Naomi Jacob, born in 1884, was a teacher, an actress and entertainer, and a political activist, but it was as an author that she found great success. Her first novel, published in 1925, became a best-seller, and Jacob went on to write more than 40 novels, as well as plays and a series of autobiographies.
Jacob’s dual heritage influenced both her life and writing. Her paternal grandfather was a Jewish refugee from Prussia, while her maternal family had a centuries-old connection to the town of Ripon in Yorkshire, England. Although raised in the Anglican Church, Jacob was proud of her Jewish heritage and close to her Yiddish-speaking grandfather, whose life helped inform her novel Barren Metal. Her interest in the experiences of Jews settling in an adopted homeland led her to write the seven-novel series The Gollantz Saga. The saga begins in early-19th-century Vienna and follows generations of a Jewish family from continental Europe to England, where the head of the house starts a business and family in London, moving among the British upper classes. Against a backdrop of the major events of the times, the series explores ideals of honor, honesty, family ties and rivalries, and loyalty to one’s people and family.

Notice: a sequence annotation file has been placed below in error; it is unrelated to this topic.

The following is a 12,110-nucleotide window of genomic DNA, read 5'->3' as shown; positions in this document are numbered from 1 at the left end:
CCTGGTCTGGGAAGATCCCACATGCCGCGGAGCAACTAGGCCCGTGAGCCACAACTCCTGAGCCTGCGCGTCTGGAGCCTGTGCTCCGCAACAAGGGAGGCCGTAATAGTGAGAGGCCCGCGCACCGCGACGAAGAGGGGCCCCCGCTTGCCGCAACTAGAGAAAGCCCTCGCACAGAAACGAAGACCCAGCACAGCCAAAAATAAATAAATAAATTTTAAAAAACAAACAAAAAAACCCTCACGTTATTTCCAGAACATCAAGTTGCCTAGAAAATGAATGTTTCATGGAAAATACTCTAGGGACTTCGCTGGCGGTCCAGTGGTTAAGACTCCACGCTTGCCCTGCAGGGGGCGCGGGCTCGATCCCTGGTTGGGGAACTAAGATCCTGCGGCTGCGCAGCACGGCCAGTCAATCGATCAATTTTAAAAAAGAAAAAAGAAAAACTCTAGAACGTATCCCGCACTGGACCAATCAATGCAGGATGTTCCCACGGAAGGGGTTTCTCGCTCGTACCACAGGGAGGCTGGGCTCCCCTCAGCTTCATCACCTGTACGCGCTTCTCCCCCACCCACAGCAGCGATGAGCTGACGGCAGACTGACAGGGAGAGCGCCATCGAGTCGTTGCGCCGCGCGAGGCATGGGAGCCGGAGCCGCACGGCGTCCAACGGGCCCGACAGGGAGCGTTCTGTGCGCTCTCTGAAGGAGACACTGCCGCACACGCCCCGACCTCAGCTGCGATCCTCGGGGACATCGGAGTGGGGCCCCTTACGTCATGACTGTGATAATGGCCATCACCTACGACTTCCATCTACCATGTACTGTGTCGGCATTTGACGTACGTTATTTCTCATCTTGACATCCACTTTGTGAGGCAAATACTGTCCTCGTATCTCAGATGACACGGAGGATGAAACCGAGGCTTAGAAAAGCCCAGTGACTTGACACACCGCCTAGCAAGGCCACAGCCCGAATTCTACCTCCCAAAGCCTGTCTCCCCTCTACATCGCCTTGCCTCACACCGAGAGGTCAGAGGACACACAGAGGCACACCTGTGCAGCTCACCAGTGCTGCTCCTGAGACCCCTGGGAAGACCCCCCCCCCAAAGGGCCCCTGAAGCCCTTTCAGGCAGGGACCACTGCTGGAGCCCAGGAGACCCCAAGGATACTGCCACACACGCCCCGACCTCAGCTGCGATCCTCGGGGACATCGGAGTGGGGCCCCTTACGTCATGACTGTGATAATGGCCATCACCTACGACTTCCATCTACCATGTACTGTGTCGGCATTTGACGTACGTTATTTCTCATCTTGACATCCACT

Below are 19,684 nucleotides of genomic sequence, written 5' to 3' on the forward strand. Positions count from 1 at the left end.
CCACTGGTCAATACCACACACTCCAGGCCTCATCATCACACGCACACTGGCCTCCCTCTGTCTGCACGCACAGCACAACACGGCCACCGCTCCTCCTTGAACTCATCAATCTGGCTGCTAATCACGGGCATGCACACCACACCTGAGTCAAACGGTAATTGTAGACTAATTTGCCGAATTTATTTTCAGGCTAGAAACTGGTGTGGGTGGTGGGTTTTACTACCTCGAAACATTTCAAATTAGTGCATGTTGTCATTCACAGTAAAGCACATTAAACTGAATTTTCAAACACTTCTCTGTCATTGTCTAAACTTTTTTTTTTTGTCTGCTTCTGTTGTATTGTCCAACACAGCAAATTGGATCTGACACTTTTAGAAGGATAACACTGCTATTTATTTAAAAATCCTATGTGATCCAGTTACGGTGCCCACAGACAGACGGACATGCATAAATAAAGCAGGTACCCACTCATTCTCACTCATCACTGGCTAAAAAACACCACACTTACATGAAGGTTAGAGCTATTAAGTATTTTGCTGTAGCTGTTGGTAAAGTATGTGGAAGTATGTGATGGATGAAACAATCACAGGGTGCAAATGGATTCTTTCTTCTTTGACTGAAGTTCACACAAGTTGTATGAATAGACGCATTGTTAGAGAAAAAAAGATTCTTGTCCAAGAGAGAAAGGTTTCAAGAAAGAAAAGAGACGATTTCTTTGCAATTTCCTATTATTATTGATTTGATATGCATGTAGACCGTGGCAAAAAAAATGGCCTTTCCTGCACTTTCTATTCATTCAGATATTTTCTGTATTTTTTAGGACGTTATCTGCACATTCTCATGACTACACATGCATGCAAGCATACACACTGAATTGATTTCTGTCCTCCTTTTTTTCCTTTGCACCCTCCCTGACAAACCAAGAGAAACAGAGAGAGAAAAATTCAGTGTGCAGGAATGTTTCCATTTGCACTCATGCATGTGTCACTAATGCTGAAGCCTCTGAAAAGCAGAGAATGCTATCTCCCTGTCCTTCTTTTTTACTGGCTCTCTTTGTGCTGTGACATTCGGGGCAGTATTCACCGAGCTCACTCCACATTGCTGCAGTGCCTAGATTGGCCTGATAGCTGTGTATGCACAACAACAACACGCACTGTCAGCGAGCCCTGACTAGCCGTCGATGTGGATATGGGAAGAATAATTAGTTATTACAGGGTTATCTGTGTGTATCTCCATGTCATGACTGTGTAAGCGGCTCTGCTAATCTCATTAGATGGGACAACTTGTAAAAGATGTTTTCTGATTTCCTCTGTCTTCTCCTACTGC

When she was in middle-age, ill health forced Jacob to leave England for the milder climate of Italy. Apart from a period during Nazi occupation, she lived in a villa on Lake Garda for the rest of her life. However, she often returned to visit her beloved Yorkshire and was also regularly to be heard as a contributor on BBC radio. Jacob died, aged 80, in 1964.
The complete Gollantz Saga is now being reissued in digital format to mark the 50th anniversary of Jacob’s death. The first volume, The Founder of the House, is published by Corazon Books and will be followed soon by the second installment, That Wild Lie… The following excerpt is from chapter 2 of the novel.